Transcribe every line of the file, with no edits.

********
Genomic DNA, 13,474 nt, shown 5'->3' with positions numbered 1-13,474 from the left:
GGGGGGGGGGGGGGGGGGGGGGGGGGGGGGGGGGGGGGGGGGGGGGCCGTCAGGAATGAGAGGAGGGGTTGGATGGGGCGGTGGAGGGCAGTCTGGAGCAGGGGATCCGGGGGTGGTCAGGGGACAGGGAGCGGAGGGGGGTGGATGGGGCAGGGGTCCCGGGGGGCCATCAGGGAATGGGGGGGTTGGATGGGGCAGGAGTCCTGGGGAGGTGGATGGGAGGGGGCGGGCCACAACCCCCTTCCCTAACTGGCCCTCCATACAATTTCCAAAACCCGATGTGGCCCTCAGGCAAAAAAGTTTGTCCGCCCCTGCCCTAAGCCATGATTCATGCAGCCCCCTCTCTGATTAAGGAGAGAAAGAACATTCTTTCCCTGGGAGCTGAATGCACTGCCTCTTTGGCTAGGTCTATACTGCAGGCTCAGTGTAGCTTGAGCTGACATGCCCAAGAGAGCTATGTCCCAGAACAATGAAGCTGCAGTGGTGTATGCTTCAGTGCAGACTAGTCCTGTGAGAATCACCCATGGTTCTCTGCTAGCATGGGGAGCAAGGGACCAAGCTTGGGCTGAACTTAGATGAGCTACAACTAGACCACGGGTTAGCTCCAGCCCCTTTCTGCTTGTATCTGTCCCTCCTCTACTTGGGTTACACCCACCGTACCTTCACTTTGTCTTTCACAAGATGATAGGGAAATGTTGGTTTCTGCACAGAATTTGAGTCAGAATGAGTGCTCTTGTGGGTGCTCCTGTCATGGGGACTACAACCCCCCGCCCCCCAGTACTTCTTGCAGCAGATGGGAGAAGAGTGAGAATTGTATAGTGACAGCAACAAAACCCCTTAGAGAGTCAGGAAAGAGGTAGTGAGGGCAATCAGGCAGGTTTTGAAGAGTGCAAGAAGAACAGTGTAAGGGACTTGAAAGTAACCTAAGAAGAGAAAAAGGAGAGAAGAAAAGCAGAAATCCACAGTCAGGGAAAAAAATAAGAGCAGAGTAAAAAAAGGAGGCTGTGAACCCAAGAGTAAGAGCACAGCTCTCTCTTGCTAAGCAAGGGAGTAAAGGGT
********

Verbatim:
Genomic DNA, 13,474 nt, shown 5'->3' with positions numbered 1-13,474 from the left:
GGGGGGGGGGGGGGGGGGGGGGGGGGGGGGGGGGGGGGGGGGGGGGCCGTCAGGAATGAGAGGAGGGGTTGGATGGGGCGGTGGAGGGCAGTCTGGAGCAGGGGATCCGGGGGTGGTCAGGGGACAGGGAGCGGAGGGGGGTGGATGGGGCAGGGGTCCCGGGGGGCCATCAGGGAATGGGGGGGTTGGATGGGGCAGGAGTCCTGGGGAGGTGGATGGGAGGGGGCGGGCCACAACCCCCTTCCCTAACTGGCCCTCCATACAATTTCCAAAACCCGATGTGGCCCTCAGGCAAAAAAGTTTGTCCGCCCCTGCCCTAAGCCATGATTCATGCAGCCCCCTCTCTGATTAAGGAGAGAAAGAACATTCTTTCCCTGGGAGCTGAATGCACTGCCTCTTTGGCTAGGTCTATACTGCAGGCTCAGTGTAGCTTGAGCTGACATGCCCAAGAGAGCTATGTCCCAGAACAATGAAGCTGCAGTGGTGTATGCTTCAGTGCAGACTAGTCCTGTGAGAATCACCCATGGTTCTCTGCTAGCATGGGGAGCAAGGGACCAAGCTTGGGCTGAACTTAGATGAGCTACAACTAGACCACGGGTTAGCTCCAGCCCCTTTCTGCTTGTATCTGTCCCTCCTCTACTTGGGTTACACCCACCGTACCTTCACTTTGTCTTTCACAAGATGATAGGGAAATGTTGGTTTCTGCACAGAATTTGAGTCAGAATGAGTGCTCTTGTGGGTGCTCCTGTCATGGGGACTACAACCCCCCGCCCCCCAGTACTTCTTGCAGCAGATGGGAGAAGAGTGAGAATTGTATAGTGACAGCAACAAAACCCCTTAGAGAGTCAGGAAAGAGGTAGTGAGGGCAATCAGGCAGGTTTTGAAGAGTGCAAGAAGAACAGTGTAAGGGACTTGAAAGTAACCTAAGAAGAGAAAAAGGAGAGAAGAAAAGCAGAAATCCACAGTCAGGGAAAAAAATAAGAGCAGAGTAAAAAAAGGAGGCTGTGAACCCAAGAGTAAGAGCACAGCTCTCTCTTGCTAAGCAAGGGAGTAAAGGGT